A neck reset in progress at Martin’s Customer Repair Department.

Chris Martin taps Martin Guitar’s top tech Dave Regec for the expert edge on how to maintain your acoustic guitar—and when to take it to a pro.

For this installment of Acoustic Soundboard, I decided to recap some common but important repairs and prevention tips for your guitar. Dave Regec, Manager of Customer Repair at Martin Guitars, and the rest of Martin’s techs often need to divine the source of a guitar’s ailment before they can get to work. “Although we can hardly know the life history of every guitar, we’re still tasked with unraveling the mystery of why each guitar has encountered an issue,” he says. “It’s kind of a ‘whodunit’ mystery that my team needs to solve.” Here are Dave’s thoughts on the most common issues.

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John Monteleone wanted to build archtops that would intrigue flattop acoustic players. He succeeded by softening the metallic treble of his guitars and introducing a high-end that was fatter and thicker tonally.

Photo by Rod Franklin

In an exclusive interview with Premier Guitar, the Stradivari of archtop lutherie reflects on a lifelong synthesis of art and guitars, while discussing the new film that documents his journey.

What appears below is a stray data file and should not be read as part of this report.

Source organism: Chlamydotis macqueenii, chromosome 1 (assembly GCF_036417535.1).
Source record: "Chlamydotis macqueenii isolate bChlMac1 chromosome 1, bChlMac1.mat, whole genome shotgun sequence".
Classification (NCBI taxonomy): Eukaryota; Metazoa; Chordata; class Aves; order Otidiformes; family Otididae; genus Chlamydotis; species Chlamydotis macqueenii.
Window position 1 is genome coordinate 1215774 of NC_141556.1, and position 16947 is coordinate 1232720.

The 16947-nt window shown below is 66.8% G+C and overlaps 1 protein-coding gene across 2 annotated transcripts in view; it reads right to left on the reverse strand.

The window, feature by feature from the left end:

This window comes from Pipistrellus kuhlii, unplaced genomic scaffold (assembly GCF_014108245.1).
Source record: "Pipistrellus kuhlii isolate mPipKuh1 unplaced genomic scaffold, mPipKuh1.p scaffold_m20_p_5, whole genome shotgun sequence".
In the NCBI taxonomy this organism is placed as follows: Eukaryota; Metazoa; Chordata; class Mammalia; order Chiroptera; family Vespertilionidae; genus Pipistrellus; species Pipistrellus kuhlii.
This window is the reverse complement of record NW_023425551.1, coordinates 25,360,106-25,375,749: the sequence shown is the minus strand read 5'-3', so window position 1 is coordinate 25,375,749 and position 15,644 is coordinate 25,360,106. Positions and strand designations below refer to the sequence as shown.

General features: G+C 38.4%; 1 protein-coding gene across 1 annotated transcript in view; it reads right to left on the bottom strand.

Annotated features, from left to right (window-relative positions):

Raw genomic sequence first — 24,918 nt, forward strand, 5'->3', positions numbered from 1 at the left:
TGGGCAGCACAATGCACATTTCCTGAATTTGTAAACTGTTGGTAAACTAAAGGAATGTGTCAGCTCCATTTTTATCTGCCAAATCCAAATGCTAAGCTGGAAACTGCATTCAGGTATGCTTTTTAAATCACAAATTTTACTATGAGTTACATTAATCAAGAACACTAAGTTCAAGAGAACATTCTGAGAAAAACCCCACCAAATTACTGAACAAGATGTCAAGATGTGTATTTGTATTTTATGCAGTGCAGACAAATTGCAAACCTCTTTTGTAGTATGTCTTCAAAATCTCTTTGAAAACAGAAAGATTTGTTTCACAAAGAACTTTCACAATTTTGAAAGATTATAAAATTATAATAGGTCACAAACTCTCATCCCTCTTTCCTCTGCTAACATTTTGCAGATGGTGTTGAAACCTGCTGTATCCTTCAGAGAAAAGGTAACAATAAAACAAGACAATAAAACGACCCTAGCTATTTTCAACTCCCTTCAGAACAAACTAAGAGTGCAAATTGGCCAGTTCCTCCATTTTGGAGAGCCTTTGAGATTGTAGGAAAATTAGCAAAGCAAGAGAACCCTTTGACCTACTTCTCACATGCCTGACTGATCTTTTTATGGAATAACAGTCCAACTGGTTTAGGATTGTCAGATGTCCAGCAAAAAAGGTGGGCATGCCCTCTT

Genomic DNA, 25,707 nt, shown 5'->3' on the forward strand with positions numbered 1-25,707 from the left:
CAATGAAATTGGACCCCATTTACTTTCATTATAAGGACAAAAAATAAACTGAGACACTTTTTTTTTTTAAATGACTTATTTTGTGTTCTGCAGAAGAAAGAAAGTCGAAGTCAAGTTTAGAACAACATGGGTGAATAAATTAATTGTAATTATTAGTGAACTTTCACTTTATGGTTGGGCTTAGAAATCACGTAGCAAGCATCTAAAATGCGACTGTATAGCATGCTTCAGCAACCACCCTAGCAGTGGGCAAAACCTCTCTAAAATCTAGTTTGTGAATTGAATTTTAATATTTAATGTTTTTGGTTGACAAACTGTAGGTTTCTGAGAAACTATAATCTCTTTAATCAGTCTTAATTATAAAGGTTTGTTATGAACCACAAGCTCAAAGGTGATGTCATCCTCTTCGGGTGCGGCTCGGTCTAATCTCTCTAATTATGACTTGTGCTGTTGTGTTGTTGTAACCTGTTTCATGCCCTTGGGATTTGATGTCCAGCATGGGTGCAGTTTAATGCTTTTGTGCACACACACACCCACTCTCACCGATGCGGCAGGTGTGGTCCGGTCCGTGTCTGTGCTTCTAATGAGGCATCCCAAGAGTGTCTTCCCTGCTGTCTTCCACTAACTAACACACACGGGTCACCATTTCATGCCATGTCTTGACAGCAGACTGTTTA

Woody Mann loved John Monteleone’s guitars so much, he thought there should be a movie about them.

After years of playing Monteleone’s legendary archtop guitars, Mann, the great fingerstyle player who died in January 2022, pitched his filmmaker friend Trevor Laurence on a documentary following Monteleone’s work. Laurence agreed, and when Mann shared the idea with Monteleone, the luthier had just one condition.

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John Bohlinger plays “Grandpa,” Kurt Cobain’s 1953 D-18 that resides in the Martin Guitar 1833 Shop and Museum.

Energy is in everything. Something came over me while playing historical instruments in the Martin Guitar Museum.

When I’m filming gear demo videos, I rarely know what I’m going to play. I just pick up whatever instrument I’m handed and try to feel where it wants to go. Sometimes I get no direction, but sometimes, gear is truly inspiring—like music or emotion falls right out. I find this true particularly with old guitars. You might feel some vibe attached to the instrument that affects what and how you play. I realize this sounds like a hippie/pseudo-spiritual platitude, but we’re living in amazing times. The Nobel Prize was just awarded to a trio of quantum physicists for their experiments with quantum entanglement, what Albert Einstein called “spooky action at a distance.” Mainstream science now sounds like magic, so let’s suspend our disbelief for a minute and consider that there’s more to our world than what’s on the surface.

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